Four Marker unmanned combat ground vehicles have arrived in Donbass and specialists have started testing algorithms of conducting warfare within a group of combat robots. The head of the group of military advisers announced on January 15 that Marker combat robots would be tested in the zone of the special military operation in Ukraine. By working with Marker, Russia has been able to explore how combat formations designed from the start to incorporate autonomous robots might work, and if those formations can augment existing forces. The Russian Ministry of Defense is pursuing swarm and group development for its aerial, ground and maritime robotics systems.
Better communications, scouting, and control tools, tested on the Marker, could let robots work in formation with crewed human vehicles, and this is a direction Russia has clearly indicated it wants to take its military robot design. Integrating uncrewed ground vehicles in a common operating environment with crewed weapons and systems is high on the Russian Ministry of Defense’s agenda. The country’s Ministry of Defense has announced plans to test its existing Uran-9 combat robot, its Kungas family of combat and scout robots, and the in-development Soratnik and Shturm robot tanks.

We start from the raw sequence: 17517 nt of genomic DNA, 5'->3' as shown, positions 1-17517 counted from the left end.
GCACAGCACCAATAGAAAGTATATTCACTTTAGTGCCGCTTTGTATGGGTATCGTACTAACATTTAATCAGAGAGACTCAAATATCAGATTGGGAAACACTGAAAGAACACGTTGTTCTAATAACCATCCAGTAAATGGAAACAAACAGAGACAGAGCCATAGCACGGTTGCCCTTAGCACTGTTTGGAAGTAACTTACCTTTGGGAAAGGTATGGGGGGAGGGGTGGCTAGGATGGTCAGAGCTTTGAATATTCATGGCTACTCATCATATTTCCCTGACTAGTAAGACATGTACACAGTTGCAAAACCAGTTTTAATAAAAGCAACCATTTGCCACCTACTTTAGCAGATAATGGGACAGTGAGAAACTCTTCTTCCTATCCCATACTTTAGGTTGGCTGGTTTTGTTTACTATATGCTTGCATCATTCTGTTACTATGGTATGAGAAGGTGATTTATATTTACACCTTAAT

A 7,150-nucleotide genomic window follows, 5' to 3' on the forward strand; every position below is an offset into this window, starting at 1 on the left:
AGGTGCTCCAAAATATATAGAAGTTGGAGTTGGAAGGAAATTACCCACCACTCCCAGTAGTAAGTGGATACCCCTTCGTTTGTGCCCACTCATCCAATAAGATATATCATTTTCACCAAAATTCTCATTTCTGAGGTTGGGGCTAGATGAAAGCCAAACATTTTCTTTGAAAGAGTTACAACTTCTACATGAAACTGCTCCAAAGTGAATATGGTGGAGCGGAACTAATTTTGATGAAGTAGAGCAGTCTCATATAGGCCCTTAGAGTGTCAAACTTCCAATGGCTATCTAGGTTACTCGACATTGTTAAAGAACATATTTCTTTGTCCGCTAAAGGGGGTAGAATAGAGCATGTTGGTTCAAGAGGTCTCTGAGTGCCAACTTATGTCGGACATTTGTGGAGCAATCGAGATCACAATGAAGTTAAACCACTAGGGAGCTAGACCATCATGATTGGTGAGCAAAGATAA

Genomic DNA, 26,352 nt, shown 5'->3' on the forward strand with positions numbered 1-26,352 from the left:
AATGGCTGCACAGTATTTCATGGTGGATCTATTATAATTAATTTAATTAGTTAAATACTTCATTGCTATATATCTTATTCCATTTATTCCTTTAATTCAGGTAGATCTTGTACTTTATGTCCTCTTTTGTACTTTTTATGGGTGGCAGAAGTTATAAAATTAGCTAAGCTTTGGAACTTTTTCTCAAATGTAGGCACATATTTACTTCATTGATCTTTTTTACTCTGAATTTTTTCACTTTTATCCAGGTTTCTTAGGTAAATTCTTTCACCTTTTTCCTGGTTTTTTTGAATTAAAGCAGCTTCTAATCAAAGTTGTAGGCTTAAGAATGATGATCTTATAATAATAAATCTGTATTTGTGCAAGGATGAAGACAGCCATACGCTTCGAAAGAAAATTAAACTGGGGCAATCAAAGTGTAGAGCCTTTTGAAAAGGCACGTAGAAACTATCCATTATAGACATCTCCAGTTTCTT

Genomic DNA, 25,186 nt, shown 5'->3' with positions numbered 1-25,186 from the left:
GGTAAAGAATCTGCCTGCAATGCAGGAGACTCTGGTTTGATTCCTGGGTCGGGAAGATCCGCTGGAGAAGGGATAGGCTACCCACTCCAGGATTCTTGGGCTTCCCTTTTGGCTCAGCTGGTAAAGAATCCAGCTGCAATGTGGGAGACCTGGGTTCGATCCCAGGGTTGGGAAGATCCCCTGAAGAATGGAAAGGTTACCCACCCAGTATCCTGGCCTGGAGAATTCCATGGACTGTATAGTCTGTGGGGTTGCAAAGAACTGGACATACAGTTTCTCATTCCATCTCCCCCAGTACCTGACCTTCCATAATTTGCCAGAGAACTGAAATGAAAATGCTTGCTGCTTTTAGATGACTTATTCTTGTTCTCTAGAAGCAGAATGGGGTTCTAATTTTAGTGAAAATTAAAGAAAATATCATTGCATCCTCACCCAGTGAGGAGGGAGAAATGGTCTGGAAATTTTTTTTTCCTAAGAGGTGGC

The Marker platform was engineered under a joint project of the National Center for the Development of Technologies and Basic Robotic Elements within the Advanced Research Fund and the Android Technics Research and Production Association (Russia’s U.S. DARPA analog). Marker is built to be modular, with open information architecture. One configuration for the testbed arms it with a Kalashnikov-produced machine gun and a part of anti-tank grenade launchers. The Marker combat module can swivel 540 degrees in just one second. Various anti-tank guided missile systems, grenade launchers, heavy machine guns, and other weaponry can be installed on the module.
The Marker has been a showcase vehicle in demonstrations since at least 2019. In that 2019 demonstration, the Marker’s turret followed the movements of an infantry spotter’s rifle scope, suggesting a human could aim the vehicle’s weapon remotely. The Marker, and presumably the unmanned combat ground vehicles that will be based on it, can also be guided remotely, which makes the human spotter a bonus and not a limitation. Russian forces have tested robots and fought against drones in Syria, and so the Marker-and-swarm combo might be another instance of battlefield inspiration leading to state-sponsored imitations.